Barclay Morrison III, Professor of Biomedical Engineering , PhD, Columbia University, New York, USA
Title: Rescuing deficits in neuronal plasticity after mild TBI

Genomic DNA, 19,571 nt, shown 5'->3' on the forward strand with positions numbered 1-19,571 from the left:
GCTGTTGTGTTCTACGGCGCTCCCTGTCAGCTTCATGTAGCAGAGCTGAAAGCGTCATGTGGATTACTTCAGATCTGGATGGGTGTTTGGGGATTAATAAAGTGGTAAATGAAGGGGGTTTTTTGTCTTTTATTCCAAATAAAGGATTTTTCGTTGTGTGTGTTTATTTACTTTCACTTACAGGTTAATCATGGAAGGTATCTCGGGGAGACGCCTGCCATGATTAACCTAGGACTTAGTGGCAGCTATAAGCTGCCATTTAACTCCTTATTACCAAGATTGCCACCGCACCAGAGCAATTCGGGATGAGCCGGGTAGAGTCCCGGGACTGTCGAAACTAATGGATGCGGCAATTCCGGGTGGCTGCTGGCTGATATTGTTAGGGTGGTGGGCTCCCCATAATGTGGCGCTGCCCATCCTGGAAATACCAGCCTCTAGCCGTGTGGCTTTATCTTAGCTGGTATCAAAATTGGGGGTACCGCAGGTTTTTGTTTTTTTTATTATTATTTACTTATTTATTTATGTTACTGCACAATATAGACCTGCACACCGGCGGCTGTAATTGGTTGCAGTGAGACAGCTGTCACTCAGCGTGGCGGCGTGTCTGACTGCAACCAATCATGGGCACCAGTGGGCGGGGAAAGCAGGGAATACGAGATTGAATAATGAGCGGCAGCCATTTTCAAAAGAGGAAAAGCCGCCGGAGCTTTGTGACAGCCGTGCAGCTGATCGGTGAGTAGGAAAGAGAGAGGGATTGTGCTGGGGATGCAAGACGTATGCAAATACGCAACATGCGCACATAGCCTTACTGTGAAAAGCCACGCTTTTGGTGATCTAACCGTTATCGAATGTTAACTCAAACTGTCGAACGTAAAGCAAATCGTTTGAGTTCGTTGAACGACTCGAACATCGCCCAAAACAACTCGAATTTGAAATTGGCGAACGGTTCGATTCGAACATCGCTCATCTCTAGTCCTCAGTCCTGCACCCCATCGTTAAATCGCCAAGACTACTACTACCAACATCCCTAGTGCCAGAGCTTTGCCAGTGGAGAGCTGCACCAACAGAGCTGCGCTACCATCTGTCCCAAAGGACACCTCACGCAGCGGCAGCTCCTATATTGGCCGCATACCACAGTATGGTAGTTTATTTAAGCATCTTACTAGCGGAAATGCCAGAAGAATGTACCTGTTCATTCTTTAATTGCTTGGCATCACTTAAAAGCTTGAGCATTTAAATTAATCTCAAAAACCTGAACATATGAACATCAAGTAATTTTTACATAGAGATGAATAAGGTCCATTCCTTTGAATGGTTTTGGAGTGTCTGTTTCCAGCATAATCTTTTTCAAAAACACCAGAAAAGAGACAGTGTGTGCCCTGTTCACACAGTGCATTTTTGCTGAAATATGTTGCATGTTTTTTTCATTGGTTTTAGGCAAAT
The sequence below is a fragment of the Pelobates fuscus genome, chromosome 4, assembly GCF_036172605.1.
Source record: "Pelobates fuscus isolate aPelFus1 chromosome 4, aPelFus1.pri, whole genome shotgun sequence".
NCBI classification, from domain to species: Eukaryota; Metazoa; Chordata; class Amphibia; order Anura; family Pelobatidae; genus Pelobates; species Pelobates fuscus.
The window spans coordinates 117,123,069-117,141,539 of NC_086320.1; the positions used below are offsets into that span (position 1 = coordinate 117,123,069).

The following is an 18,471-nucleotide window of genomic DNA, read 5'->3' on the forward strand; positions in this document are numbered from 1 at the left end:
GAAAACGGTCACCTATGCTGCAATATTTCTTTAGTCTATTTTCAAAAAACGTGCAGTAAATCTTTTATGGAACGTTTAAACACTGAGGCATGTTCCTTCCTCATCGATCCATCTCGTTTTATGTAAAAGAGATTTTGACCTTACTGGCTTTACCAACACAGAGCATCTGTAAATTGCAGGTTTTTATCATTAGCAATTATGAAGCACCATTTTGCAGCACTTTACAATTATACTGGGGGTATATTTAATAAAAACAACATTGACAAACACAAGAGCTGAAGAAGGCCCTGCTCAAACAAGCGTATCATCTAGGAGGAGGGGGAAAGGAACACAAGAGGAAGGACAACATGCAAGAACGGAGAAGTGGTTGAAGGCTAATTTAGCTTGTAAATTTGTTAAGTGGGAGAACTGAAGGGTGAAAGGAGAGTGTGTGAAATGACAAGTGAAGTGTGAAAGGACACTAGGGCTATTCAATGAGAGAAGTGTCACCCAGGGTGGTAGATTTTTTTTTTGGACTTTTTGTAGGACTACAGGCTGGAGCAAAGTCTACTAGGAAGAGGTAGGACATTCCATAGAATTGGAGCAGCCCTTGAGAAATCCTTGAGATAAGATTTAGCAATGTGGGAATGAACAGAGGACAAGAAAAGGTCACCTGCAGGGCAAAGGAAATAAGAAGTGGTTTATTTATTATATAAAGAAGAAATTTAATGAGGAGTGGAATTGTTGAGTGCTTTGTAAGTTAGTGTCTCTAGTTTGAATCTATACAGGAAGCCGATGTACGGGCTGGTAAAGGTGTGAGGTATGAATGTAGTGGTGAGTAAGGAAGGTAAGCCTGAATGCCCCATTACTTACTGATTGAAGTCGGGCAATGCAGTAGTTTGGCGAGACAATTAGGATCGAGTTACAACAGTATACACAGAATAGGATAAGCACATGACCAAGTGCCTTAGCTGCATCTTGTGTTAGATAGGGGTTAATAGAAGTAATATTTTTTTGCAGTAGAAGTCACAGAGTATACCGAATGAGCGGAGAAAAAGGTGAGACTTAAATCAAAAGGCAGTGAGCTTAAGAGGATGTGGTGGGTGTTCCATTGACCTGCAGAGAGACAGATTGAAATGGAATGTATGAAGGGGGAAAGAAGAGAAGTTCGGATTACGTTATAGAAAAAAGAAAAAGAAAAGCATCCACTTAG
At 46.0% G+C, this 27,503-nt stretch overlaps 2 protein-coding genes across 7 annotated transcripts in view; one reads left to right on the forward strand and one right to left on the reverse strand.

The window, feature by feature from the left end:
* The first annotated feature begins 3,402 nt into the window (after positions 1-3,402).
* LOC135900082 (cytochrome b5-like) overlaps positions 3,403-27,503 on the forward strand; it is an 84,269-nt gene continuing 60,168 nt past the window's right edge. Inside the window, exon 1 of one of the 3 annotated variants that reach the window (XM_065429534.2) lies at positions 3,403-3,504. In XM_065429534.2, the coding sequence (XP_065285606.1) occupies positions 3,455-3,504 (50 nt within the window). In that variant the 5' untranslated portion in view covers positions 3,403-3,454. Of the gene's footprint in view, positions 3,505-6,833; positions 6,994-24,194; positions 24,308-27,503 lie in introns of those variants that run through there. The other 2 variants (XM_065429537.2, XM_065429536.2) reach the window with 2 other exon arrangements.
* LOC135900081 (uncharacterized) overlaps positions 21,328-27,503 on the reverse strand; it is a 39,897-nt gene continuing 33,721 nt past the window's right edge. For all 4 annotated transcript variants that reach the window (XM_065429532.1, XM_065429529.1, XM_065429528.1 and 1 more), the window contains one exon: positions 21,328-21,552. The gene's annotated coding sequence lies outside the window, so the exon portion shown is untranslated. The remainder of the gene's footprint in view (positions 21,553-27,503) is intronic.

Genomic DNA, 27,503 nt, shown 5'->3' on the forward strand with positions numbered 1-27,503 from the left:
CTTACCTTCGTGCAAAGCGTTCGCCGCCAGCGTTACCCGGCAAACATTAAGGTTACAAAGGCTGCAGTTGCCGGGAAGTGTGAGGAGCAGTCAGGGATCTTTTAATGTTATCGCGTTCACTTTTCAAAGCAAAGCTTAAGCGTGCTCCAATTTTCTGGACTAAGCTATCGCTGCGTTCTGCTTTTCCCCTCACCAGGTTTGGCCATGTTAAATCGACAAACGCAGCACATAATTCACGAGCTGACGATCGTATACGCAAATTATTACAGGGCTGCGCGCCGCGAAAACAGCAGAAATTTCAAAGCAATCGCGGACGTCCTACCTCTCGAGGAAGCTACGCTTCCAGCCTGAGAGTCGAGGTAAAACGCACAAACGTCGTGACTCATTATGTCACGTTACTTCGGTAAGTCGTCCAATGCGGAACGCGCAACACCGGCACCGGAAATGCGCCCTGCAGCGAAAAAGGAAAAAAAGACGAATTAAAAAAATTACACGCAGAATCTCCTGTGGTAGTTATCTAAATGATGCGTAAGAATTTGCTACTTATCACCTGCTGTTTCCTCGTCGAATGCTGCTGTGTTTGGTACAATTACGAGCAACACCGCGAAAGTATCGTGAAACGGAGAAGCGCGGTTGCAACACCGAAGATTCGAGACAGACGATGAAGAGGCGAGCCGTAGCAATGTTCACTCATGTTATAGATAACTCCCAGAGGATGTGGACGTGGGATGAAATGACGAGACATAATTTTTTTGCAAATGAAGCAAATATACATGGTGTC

Traumatic brain injury (TBI) continues to be a major socio-economic problem with about 2 million head injuries in the US annually, the majority being mild in severity. To understand better the mechanisms of TBI, we have developed in vitro models using organotypic brain slice cultures that afford precise control over injury biomechanics. With these models, we have previously developed tolerance criteria to determine safe levels of exposure that could be used to engineer better safety systems to prevent TBI. More recently, we have focused on how different mechanical stimuli (injury) may alter neuronal activity and electrophysiological function within hippocampal neuronal networks and explored therapeutic strategies to reverse pathological changes. Our recent findings suggest that after mild TBI, a disruption of dendritic organization may underlie deficits in long-term potentiation, i.e. the cellular correlates of learning and memory. We have identified therapeutic interventions that rescue LTP with therapeutic windows as long as 6 hours after injury. The long-term goal of our research is to reduce the socio-economic costs of TBI by developing novel treatments and by helping others engineer better protection systems.
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